THE INNER WORKINGS OF A 1,300 HP DURAMAX
Machine shops are the backbone of the diesel performance industry. Everything revolves around the process of precision machining when it comes to building an engine that will handle big horsepower and torque. And, because everyone relies on machine shop services at some point, having one in the company stable puts you a step ahead of the game. In order to achieve maximum quality control, Fleece Performance Engineering dove head first into this side of the industry a few years ago when it purchased Freedom Racing Engines in Brownsburg, Indiana. As a result, they’re now able to produce competition-ready Duramax and Cummins mills that live up to the company’s high standards, their customer’s high expectations, and all work (from teardown to dyno-tested) can be performed in-house.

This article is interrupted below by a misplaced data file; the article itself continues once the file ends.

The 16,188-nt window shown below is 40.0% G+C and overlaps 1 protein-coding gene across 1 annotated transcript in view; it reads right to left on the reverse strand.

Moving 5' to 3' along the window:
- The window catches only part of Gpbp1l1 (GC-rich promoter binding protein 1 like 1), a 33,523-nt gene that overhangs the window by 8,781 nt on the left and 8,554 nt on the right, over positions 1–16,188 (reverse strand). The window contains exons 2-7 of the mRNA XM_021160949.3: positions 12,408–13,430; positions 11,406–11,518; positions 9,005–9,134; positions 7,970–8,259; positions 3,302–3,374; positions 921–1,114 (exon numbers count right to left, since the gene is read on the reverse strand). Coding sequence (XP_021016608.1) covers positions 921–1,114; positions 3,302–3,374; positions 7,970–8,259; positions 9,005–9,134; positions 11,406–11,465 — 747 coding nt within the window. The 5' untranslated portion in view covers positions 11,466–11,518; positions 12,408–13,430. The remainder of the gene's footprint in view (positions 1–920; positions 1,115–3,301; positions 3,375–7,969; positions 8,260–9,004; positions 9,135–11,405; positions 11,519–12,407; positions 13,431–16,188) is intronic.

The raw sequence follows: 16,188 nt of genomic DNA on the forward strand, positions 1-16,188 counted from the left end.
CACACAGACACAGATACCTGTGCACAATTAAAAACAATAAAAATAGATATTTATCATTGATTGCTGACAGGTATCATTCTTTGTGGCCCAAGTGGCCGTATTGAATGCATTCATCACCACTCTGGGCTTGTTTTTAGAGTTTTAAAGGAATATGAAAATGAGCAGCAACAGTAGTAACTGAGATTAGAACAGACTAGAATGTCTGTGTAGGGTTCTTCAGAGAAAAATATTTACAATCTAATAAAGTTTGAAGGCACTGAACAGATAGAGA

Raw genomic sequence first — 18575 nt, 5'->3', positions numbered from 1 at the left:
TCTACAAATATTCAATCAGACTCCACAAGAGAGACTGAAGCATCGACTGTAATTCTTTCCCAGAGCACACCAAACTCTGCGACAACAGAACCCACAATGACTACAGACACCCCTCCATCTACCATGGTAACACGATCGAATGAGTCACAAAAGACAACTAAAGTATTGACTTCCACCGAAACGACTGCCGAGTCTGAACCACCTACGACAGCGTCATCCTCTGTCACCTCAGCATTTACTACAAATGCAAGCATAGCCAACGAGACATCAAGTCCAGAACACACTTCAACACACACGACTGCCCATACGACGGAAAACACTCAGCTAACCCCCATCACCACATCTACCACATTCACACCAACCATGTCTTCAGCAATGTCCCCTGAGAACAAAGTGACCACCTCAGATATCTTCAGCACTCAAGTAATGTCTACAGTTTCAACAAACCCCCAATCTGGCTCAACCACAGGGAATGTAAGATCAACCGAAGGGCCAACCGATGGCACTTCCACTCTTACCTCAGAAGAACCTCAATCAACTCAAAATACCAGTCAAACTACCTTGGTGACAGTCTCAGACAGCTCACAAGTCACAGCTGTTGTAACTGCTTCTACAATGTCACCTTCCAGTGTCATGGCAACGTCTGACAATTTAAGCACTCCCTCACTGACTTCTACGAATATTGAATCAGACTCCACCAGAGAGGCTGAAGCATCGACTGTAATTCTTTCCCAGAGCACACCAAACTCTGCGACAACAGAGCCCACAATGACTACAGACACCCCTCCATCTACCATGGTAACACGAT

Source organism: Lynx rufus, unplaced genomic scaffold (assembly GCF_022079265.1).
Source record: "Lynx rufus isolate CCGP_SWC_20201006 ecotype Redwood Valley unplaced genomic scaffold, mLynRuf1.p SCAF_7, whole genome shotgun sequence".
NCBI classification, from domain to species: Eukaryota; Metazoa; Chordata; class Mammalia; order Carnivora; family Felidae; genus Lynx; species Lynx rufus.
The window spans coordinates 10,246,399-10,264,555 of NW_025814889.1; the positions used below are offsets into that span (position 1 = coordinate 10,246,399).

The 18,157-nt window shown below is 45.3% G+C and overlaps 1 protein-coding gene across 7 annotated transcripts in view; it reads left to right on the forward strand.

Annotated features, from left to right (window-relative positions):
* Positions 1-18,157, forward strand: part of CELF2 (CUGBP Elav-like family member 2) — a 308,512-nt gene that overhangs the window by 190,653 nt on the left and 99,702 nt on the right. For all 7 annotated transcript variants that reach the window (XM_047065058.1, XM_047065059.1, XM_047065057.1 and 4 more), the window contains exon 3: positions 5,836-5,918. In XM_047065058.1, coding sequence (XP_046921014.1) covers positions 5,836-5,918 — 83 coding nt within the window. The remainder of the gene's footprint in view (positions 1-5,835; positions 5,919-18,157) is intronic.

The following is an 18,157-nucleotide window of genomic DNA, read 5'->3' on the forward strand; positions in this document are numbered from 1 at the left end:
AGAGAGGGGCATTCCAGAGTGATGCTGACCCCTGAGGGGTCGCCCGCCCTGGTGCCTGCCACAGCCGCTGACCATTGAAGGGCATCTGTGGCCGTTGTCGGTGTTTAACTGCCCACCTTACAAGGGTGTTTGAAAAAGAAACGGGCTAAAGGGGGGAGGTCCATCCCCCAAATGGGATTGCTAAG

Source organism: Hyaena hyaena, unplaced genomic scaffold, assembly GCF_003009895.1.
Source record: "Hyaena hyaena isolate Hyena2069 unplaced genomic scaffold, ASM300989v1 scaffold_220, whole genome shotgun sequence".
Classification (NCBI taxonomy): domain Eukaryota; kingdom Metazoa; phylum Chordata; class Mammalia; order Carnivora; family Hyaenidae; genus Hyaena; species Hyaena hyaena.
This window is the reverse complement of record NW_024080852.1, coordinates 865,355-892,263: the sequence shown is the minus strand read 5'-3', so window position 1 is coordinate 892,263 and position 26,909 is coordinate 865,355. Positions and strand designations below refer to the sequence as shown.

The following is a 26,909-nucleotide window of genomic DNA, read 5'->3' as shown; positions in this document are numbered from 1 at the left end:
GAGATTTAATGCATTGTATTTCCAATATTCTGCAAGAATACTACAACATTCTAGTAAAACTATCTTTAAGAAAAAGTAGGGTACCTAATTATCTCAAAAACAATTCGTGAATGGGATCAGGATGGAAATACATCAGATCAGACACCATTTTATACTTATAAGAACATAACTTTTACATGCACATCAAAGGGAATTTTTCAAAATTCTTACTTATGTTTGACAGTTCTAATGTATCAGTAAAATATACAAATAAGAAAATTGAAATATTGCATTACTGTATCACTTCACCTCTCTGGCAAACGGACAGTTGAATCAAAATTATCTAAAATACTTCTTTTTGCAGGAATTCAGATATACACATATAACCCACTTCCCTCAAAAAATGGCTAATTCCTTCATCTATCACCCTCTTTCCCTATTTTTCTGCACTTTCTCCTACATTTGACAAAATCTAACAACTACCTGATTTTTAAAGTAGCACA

When we stopped by this spring, the Fleece crew was in the process of assembling a Duramax for a sled puller looking to compete in both 2.6 and the newly created 3.0 Smooth Bore class. Knowing it would take roughly 1,300 hp to put their customer in the winner’s circle, a proven hard-part combination was in order. A filled block, billet main caps, Carrillo forged rods, Diamond forged pistons with valve reliefs, a SoCal Diesel cam, and fire-ringed Wagler Competition heads would make the cut, along with a host of other upgrades. Read on to catch a glimpse of what goes into a Duramax spec’d to compete in the upper echelon of diesel truck pulling.DW